Posts Tagged Cybersecurity

Simple Guide To Threat Detection & Response

What Is Threat Detection & Response (TDR)?

Threat detection & response is an application of big data analytics, where data analysis is conducted across large and disparate data sets to find anomalies, their threat level and response actions required to tackle these anomalies. TDR facilitates security professionals to detect and neutralize attacks before they can cause a breach.

What Is The Need For TDR?

Following are some reasons that emphasize on the requirement of TDR:

  • The large amount of data has made it difficult for cyber security teams to investigate and act on cyber attacks across widespread networks and operating environments in an effective and efficient manner.
  • The cyber threats have become more evolved and stealthier. They implement advanced evasion techniques such as making use of native OS tools. These techniques enable them to infect the systems without alerting the cyber security team.
  • Cyber attacks are directed by human operators, who are efficient in testing and adapting different pathways, if encountered by an obstacle. Thus, once inside the network, they are highly efficient in surpassing security systems.

In these circumstances, TDR helps in forming strong line of defense in layered next-generation security system.

  • The analysts and threat detectors uncover the attacks by looking for suspicious events, anomalies and patterns in regular activity. These anomalies are then tested to see if they involve malicious agents.
  • The human insight is coupled with AI technologies such as AI-guided detection. This makes it easier to analyze a large amount of data in a short period and efficient manner.
  • The TDR system does not only find the hidden threats, but also works towards finding a response to neutralize it.

What Is TDR Framework?

The TDR framework consists of four pillars:

  • Observe: What do you see in the raw data?
  • Orient: What is the context or how does it map against existing attack TTPs (tactics, techniques and protocols)?
  • Decide: Is it malicious, suspicious or benign?
  • Act: Mitigate, neutralize and re-enter the analysis loop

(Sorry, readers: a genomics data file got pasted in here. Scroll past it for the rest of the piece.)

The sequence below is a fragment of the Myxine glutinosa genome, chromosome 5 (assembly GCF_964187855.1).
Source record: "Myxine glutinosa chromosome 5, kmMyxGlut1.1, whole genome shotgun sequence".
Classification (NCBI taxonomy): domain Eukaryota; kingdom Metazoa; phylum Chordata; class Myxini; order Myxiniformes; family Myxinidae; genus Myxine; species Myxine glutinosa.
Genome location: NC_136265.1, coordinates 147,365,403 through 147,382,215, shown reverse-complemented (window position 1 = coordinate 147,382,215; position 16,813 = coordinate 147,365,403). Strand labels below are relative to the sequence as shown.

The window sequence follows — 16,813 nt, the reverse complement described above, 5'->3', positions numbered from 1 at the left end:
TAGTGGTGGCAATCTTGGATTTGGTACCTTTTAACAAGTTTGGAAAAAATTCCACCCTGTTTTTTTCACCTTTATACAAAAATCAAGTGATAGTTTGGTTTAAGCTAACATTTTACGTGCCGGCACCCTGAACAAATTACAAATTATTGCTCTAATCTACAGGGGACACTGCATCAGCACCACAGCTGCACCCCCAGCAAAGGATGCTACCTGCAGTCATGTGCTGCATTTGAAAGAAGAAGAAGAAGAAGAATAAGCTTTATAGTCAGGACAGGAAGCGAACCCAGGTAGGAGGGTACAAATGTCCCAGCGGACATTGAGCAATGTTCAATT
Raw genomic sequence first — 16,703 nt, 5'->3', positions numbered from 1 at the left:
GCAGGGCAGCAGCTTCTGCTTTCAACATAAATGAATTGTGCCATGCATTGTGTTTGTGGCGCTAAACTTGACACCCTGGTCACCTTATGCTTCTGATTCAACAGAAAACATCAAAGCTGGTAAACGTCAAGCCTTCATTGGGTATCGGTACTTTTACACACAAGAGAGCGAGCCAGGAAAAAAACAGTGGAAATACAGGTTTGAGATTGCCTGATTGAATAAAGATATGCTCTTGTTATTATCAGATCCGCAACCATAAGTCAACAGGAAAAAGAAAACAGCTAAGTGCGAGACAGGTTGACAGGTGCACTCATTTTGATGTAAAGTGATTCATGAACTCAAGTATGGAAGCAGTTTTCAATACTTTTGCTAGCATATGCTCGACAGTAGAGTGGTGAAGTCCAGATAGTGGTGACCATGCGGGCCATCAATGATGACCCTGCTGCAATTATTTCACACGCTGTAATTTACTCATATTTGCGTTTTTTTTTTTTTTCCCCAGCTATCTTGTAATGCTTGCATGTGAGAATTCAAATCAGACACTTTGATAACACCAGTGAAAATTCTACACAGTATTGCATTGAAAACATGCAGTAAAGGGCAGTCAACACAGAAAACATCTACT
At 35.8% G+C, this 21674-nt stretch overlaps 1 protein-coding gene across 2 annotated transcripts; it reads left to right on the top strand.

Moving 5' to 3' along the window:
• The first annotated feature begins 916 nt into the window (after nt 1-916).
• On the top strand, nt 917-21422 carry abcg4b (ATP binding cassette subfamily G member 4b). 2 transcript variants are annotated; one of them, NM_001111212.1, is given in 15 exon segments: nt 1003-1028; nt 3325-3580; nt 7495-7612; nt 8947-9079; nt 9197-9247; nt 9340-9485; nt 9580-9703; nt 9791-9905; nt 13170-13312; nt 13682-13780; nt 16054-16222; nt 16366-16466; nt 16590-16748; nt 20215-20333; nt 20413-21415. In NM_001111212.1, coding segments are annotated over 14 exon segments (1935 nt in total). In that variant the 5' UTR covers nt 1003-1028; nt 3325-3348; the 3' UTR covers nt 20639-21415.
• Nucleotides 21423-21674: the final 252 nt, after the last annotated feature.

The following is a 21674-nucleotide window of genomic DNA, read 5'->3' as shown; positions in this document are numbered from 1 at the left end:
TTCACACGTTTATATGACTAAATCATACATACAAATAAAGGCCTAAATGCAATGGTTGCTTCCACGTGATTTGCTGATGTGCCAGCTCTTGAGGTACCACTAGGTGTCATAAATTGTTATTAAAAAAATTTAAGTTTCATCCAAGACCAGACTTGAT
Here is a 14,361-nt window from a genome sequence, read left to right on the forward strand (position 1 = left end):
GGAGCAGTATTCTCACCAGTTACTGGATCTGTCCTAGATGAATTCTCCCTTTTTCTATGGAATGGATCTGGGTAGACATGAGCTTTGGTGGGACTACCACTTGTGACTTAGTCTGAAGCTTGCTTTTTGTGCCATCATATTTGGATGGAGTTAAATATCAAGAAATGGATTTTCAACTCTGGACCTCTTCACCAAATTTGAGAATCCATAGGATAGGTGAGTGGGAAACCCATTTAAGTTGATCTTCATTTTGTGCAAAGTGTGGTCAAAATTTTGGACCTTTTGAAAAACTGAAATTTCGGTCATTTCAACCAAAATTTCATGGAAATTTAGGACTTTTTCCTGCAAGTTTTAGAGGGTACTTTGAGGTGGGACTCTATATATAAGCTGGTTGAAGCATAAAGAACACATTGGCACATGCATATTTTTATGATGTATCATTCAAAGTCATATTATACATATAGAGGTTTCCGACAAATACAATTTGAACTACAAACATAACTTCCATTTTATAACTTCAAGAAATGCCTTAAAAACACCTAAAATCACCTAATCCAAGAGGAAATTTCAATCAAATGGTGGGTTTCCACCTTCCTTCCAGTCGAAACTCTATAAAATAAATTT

What Are The Components Of TDR?

TDR has five core components:

  • Prevention: Effective prevention requires the knowledge about the location of critical data and computational resources over the network. It involves effective and regular configuration of technology and access controls. Maintaining efficient prevention techniques reduces the number of security alerts generated on a daily basis.
  • Collecting Security Events, Alerts And Detections: Security data may be collected and reviewed by adopting any of these methods; Event-centric, Threat-centric, or Hybrid.
  • Prioritizing Signals That Matter: Once the events are detected, it is important to prioritize them to find actual threats. Apply well-managed security filters to separate security incidents from event logs.
  • Investigation: After isolating the key signals, measure them against industry frameworks and models for further investigation. The aim of the investigation is to check if the signal is indicative of an actual attack and where does it fall in the attack sequence.
  • Action: This involves identifying and implementing relevant response for containing the threats.

For more information on threat detection & response, contact Centex Technologies at (254) 213 – 4740.

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What Is CryptoWall Ransomware?

A ransomware is a type of malware that encrypts user files on victim computer or network. The attacker then demands a ransom from the victim in exchange for the decryption key. CryptoWall is a family of such file-encrypting ransomware. It first appeared in early 2014 and has numerous variants including Cryptorbit, CryptoDefense, CryptoWall 2.0, and CryptoWall 3.0. The early variants used RSA public key for file encryption, however, the new versions use AES key for file encryption. The AES key is further encrypted using a public key. This makes it impossible to get the actual key needed to decrypt the files.

Mode Of Infection:

Traditionally, CryptoWall ransomware was distributed via exploit kits. But, now spam emails are also used to infect the victims. The spam email contains RAR attachment that includes a CHM file. When the victim opens the CHM file, it downloads ‘CryptoWall binary’ to the system and copies itself into the %temp% folder.

CHM file – Compiled HTML or CHM file is an interactive html file that is compressed inside a CHM container and may hold other files such as JavaScript, images, etc. inside it.

Execution:

  • The Cryptowall binary downloaded on the system is compressed or encoded. Useless instructions and anti-emulation tricks are deliberately inserted in the coding to break AV engine protection.
  • On execution, it launches a new instance of explorer.exe process.